During the 2021-22 season, as energy costs rose, that amount more than doubled, to $570 per eligible household.

Industry experts say demand for heating fuels – especially oil and natural gas – simply outstrips supply, inflating prices as buyers are willing to pay more and more to secure limited inventory. .

Years of low energy prices have resulted in lower capital investment by producers; the number of natural gas rigs had shrunk and oil companies had closed refineries, with national refining capacity now at its lowest level since 2014, according to the EIA.

“We can drill and drill and drill,” Warehime said, “but without the refining capacity, it creates problems with the oil.”

The rapid recovery of the U.S. economy from COVID-19 has provided a boost, particularly due to high diesel consumption in the trucking industry, although diesel production has remained slow due to the pandemic . While this affects energy markets as a whole, it directly affects fuel oil prices, since the two are similar petroleum-based substances.

With the Federal Reserve rapidly raising interest rates to dampen inflation and the associated risk of recession, energy producers are keeping inventories low to avoid producing higher cost products now that will sell for less in the future.

This creates less of a buffer between production and retail, Muller and Warehime said, and is the root cause that residential customers are now feeling every bump in the market, especially as the Russian invasion of the Ukraine has created new shortages in Europe.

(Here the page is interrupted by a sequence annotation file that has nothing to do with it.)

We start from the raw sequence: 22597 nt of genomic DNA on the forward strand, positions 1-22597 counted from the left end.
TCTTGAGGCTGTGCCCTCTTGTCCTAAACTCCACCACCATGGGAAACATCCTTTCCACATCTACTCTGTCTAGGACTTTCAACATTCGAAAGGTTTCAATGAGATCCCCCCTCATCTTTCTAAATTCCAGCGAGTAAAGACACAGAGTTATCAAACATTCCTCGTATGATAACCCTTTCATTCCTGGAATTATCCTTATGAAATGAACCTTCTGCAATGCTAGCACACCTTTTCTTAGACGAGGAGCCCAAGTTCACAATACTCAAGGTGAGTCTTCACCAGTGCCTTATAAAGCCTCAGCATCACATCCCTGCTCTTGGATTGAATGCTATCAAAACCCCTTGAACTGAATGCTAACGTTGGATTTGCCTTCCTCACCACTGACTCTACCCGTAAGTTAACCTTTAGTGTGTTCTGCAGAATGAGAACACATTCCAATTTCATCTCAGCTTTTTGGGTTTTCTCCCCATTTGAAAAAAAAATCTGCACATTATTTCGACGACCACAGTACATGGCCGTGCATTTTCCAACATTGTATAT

“It kind of imploded any progress we might have made in the previous months,” Muller said of the war in Ukraine.

High prices have caused energy companies’ margins to skyrocket, to the point that President Joe Biden launched an excess profit tax designed to force them to reinvest windfall profits in expanding production capacity, instead to use it to strengthen their position on the Rue wall.

But despite record profits, Chevron CEO Michael Wirth told the Washington Post earlier this year that he still does not expect the United States to increase refining capacity anytime soon, given the return extremely long investment.

Similarly, Pennsylvania natural gas giant Range Resources said late last month that it plans to take record cash flow from its existing wells and pour money into tripling its share buyback program.

For receiving customers, watching market prices closely and trying to buy at the lowest has become increasingly common.

“We started noticing that customers are more in tune with prices due to volatility,” Muller said. “I think they may be more in tune with the market than they like.”

For residents like Sweigert, this also means retreating elsewhere.

“I’ve always been used to being frugal, but maybe that means not running and running errands if I see we’re low; I’m waiting for my next check to come in,” she said.

Friends, neighbors and even her landlord have offered to help out to get her through the winter, said Sweigert, a support network not everyone can count on.

“I’m very lucky,” she said. “Unfortunately, not everyone has that.”